NEW YORK (Oct. 17, 2007) -- Two reports from physician-scientists at NewYork-Presbyterian Hospital/Weill Cornell Medical Center shed new light on male infertility. A first report shows that a common cause of male infertility -- varicoceles, or varicose veins in the scrotum -- also results in a depletion of testosterone. In a second related finding, researchers demonstrate that once a common, simple surgery is used to treat varicoceles and thereby restore fertility, testosterone levels are also improved.
Dr. Marc Goldstein, Professor of Urology and Reproductive Medicine at Weill Cornell Medical College and attending urologist at NewYork-Presbyterian/Weill Cornell, has presented his novel research at the 2007 annual meeting of the American Society for Reproductive Medicine (ASRM) in Washington, D.C.
"People often forget or often don't realize that the testes have two purposes," says Dr. Goldstein, who was also awarded the prestigious Howard and Georgeanna Jones Life Time Achievement Award by the American Fertility Association. "One is the production of the sex cells (sperm), and the other is to produce testosterone."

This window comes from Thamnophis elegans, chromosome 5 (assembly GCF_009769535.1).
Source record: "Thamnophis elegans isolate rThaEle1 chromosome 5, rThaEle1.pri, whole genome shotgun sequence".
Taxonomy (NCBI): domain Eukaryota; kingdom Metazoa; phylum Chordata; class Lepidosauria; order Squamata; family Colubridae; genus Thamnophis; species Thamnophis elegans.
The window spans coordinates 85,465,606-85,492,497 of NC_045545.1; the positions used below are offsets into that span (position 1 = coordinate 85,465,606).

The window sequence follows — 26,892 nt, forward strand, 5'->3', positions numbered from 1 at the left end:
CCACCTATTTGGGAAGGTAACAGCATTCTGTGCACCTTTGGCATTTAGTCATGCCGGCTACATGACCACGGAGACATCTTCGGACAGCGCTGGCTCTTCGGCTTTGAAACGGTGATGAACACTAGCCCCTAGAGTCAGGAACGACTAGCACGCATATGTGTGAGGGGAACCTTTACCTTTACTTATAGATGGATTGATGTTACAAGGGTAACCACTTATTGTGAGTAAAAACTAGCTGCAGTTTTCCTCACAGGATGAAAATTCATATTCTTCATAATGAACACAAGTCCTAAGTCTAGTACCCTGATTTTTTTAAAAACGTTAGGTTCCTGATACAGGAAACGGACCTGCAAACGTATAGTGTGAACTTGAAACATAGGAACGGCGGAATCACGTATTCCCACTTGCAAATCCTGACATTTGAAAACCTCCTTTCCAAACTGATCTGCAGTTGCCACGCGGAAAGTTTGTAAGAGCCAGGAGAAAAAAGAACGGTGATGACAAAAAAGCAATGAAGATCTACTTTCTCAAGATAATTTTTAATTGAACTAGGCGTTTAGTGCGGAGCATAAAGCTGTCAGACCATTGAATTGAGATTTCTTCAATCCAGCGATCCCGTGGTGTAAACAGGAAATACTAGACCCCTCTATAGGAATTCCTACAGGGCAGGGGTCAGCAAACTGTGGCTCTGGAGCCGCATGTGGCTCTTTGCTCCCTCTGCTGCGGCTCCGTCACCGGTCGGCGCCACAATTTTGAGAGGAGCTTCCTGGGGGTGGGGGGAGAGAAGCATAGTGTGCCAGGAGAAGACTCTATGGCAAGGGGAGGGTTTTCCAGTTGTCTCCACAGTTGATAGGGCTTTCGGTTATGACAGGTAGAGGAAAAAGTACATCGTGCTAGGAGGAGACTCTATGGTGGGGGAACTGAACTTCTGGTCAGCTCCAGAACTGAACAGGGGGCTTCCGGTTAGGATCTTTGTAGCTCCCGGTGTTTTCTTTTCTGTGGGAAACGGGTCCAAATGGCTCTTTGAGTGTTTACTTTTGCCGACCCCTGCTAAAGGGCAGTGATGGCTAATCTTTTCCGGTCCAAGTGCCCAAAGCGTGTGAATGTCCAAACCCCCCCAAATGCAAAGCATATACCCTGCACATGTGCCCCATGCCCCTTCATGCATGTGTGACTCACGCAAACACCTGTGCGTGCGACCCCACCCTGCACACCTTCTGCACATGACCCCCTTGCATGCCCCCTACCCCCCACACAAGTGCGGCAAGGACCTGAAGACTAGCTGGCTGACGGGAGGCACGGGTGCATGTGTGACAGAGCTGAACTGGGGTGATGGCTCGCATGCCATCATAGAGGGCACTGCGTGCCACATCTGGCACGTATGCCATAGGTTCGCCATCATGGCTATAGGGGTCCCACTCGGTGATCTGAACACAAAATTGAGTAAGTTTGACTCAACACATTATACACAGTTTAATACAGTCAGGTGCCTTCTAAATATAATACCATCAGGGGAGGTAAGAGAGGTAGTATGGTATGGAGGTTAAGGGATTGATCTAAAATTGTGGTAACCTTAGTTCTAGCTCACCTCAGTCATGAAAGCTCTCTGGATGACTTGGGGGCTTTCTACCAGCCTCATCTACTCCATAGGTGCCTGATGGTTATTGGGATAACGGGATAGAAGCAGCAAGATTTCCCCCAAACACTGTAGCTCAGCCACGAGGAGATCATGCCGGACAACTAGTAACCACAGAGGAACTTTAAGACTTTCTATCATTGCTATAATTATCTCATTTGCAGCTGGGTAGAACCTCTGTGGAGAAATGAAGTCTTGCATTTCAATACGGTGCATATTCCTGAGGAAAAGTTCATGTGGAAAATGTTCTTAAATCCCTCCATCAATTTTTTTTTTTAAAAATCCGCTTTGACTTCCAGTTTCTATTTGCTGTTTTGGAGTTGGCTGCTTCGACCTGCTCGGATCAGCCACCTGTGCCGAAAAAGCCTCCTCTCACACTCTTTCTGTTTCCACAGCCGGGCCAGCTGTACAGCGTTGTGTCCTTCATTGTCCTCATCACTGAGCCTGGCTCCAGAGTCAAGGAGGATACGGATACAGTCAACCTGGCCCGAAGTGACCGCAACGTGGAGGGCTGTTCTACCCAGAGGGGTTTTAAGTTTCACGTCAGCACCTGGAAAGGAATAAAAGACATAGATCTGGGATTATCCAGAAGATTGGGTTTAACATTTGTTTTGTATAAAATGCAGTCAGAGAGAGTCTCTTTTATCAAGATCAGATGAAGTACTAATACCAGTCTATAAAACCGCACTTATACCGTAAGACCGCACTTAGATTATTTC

In his research, Dr. Goldstein hypothesized, and later found that, the presence of varicoceles causes significantly lower testosterone levels. He also observed that following varicocele removal, testosterone levels are greatly improved -- up to 100 percent -- in more than two-thirds of the men studied.
With impaired testosterone production, males may experience andropause, analogous to menopause (lowered estrogen levels) in women. A man may have a lowered sex drive, the inability to have erections, lowered muscle strength and energy level, and even depression. Also, affected men are more prone to osteopenia and osteoporosis, causing weakened bones.
Testosterone production is lowered when varicoceles become enlarged and twist around the testis of men. The condition can be hereditary and is found in 15 perce
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New York- Presbyterian Hospital/Weill Cornell Medical Center/Weill Cornell Medical College